The James Webb Telescope: Are We Alone in the Universe?

Nikolas Bogle, Writer

These few decades have been among the most exciting and productive in recent space exploration history. The James Webb telescope is one example of this. You may be asking yourself, what is James Webb? The James Webb telescope is a space telescope that conducts astronomy using infrared light. It was named after a former director at NASA named James E. Webb who created the Apollo program that put men on the moon. It is the largest optical telescope currently active out in space and was built as a replacement for the Hubble Space Telescope launched in 1990. Its staggeringly high sensitivity allows it to capture space objects billions of light-years away, unlocking secrets of the cosmos once unknown to us including the first-ever galaxies, cosmic dust clouds, and possibly habitable planets. 

The James Webb telescope has had countless successful spacial endeavors during the mission’s operation. The most recent picture taken as of this moment is an extremely high-resolution picture of an interstellar gas cloud in the Eagle Nebula known as the Pillars of Creation. This is a reshoot of a photograph taken by the Hubble Telescope in 1995.

(JWST Image)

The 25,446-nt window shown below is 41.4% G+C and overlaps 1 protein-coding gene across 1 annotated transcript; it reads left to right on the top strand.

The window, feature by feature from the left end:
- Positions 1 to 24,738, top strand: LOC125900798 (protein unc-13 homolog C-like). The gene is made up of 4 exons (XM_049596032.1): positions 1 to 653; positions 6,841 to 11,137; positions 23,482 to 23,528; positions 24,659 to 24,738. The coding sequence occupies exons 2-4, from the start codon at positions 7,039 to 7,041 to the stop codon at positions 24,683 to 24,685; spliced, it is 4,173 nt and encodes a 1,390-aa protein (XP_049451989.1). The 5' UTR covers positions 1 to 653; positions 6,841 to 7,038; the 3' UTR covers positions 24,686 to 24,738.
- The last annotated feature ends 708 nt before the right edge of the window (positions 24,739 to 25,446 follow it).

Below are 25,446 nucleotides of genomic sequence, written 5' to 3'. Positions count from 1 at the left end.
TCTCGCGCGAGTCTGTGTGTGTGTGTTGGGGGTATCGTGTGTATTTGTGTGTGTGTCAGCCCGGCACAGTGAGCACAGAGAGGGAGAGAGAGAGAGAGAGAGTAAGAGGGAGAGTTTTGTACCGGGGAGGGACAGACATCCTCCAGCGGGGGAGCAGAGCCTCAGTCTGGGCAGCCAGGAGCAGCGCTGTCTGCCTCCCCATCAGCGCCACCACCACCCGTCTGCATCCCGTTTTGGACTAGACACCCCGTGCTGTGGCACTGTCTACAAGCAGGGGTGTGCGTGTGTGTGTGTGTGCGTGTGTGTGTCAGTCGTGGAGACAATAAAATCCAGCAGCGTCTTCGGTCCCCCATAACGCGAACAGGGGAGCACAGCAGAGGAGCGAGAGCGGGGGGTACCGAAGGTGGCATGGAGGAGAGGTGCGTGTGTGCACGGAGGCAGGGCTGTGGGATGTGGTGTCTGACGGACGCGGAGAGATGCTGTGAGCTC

(Hubble Image)











Initial concept designs for the JWST started in 1996. A potential launch in 2007, and a $1 billion budget for construction and launch. The project was bombarded with constant delays and overruns but the project turned out to be overwhelmingly successful. 

After an estimated $10 billion budget at the end of its construction, it was completed and remarked on by scientists and the media. The JWST has a main mirror that is 21 feet wide, 6 times larger than the whole area of the Hubble Telescope. It is plated in gold as it reflects infrared very well. The use of infrared vision means it has to be kept very cool because it captures heat energy. It’s protected by a giant sun shield the size of a tennis court to keep it cool. It is in orbit around the Sun to keep a stable orbit and prevent any heat radiation from the Earth or Moon. It’s kept in Earth’s shadow all time because it orbits the Sun at the same speed and rotation as Earth.


JWST has 4 current mission goals. To search for the light of the first stars created right after the Big Bang, study galactic formation and evolution, understand star formation and planet formation, and study interplanetary origins and origins of life.

 You may also be asking, why is the JWST important? James Webb allows us to answer questions about the Universe. It’s almost like a time machine. We can see so unbelievably far that we can observe the universe’s infancy. Light takes so long to travel that far that what we see is the ancient Ghostlight of stars and galaxies that may not even exist anymore. But it lets us know how the early galaxies formed and what allowed them to form. We may someday see what started our Universe and how it formed, what coaxed stars into being, and how did such massive black holes end up in the middle of our galaxies? We want to answer these questions to find our place in the universe.

(James Webb during construction)

     Are you also interested in our amazing universe? If you have any questions or comments, leave them in the comments below.